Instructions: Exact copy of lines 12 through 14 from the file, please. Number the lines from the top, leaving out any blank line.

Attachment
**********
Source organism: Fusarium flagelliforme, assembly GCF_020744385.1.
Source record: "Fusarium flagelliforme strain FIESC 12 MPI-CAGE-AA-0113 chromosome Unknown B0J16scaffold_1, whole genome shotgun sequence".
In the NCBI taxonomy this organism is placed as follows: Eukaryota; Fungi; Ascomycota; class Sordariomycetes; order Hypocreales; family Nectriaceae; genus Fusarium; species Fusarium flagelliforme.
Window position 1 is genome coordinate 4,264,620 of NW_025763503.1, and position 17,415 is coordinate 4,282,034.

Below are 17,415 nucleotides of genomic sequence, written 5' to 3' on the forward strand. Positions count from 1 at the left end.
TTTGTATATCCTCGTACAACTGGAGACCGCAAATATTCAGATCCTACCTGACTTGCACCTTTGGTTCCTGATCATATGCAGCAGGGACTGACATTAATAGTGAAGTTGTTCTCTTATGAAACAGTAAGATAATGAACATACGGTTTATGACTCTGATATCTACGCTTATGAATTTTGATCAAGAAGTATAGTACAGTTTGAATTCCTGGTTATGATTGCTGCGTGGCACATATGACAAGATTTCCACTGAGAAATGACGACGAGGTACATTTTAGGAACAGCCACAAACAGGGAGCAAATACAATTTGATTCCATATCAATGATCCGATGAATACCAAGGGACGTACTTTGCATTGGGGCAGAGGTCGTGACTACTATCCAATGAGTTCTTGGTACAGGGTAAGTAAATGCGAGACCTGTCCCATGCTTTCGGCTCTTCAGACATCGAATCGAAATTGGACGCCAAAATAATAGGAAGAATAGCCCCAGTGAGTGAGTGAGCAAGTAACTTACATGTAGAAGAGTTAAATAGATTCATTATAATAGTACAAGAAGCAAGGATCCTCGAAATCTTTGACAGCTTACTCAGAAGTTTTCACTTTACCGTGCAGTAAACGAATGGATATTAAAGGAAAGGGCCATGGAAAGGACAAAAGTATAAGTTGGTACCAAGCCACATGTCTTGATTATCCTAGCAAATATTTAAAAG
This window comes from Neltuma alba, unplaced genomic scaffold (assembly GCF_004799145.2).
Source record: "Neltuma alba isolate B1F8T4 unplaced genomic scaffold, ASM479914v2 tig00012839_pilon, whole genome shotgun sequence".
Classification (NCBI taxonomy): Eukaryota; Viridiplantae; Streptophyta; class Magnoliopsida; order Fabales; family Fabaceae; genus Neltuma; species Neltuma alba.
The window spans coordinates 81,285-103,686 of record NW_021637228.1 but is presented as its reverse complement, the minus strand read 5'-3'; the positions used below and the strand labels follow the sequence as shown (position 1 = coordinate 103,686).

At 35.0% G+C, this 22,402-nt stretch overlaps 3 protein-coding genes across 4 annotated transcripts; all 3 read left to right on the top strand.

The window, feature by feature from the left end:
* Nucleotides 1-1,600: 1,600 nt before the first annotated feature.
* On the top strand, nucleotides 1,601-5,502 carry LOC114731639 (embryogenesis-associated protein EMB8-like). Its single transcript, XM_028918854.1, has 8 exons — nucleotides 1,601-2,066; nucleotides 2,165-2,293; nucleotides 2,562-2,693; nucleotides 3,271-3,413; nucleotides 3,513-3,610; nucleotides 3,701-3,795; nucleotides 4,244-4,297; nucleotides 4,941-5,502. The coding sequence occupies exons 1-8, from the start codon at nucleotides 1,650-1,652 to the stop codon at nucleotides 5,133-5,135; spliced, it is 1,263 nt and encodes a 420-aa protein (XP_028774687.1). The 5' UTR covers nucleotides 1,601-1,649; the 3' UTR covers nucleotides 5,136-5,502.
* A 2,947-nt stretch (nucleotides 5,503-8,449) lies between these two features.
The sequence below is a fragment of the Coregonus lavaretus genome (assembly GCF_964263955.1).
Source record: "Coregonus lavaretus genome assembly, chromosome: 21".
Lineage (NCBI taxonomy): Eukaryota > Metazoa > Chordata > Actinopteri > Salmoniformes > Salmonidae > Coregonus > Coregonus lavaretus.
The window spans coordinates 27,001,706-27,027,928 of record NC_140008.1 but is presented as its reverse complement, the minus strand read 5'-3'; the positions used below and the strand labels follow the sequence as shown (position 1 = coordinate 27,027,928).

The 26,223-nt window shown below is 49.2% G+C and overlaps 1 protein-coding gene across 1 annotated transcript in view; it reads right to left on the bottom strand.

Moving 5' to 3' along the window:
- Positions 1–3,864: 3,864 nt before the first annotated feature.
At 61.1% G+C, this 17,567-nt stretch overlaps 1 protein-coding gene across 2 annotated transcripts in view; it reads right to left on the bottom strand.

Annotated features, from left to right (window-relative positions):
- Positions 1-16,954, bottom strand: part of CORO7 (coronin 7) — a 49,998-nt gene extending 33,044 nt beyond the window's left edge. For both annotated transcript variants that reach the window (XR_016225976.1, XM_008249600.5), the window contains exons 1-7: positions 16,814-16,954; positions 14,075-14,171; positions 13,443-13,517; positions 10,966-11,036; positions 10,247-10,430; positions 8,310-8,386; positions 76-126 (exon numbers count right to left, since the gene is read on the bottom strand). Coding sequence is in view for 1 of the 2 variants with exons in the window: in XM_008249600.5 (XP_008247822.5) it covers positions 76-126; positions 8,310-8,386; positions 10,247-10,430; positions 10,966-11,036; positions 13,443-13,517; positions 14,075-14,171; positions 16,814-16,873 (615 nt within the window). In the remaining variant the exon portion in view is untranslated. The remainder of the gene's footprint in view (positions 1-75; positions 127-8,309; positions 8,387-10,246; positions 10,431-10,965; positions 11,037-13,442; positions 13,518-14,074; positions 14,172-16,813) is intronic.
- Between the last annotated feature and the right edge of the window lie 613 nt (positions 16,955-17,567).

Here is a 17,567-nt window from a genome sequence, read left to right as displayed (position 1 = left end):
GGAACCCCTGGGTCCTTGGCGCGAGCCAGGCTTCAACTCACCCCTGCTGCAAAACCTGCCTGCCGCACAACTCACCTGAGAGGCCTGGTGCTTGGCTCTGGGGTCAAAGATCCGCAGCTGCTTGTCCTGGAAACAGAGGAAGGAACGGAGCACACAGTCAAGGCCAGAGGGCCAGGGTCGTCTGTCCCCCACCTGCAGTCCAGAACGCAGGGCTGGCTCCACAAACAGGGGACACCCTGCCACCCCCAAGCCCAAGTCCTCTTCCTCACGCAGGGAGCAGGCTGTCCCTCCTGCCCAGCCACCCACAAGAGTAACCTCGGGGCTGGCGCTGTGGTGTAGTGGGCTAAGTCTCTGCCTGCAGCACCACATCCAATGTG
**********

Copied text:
The window, feature by feature from the left end:
* Nucleotides 1-1,600: 1,600 nt before the first annotated feature.
* On the top strand, nucleotides 1,601-5,502 carry LOC114731639 (embryogenesis-associated protein EMB8-like). Its single transcript, XM_028918854.1, has 8 exons — nucleotides 1,601-2,066; nucleotides 2,165-2,293; nucleotides 2,562-2,693; nucleotides 3,271-3,413; nucleotides 3,513-3,610; nucleotides 3,701-3,795; nucleotides 4,244-4,297; nucleotides 4,941-5,502. The coding sequence occupies exons 1-8, from the start codon at nucleotides 1,650-1,652 to the stop codon at nucleotides 5,133-5,135; spliced, it is 1,263 nt and encodes a 420-aa protein (XP_028774687.1). The 5' UTR covers nucleotides 1,601-1,649; the 3' UTR covers nucleotides 5,136-5,502.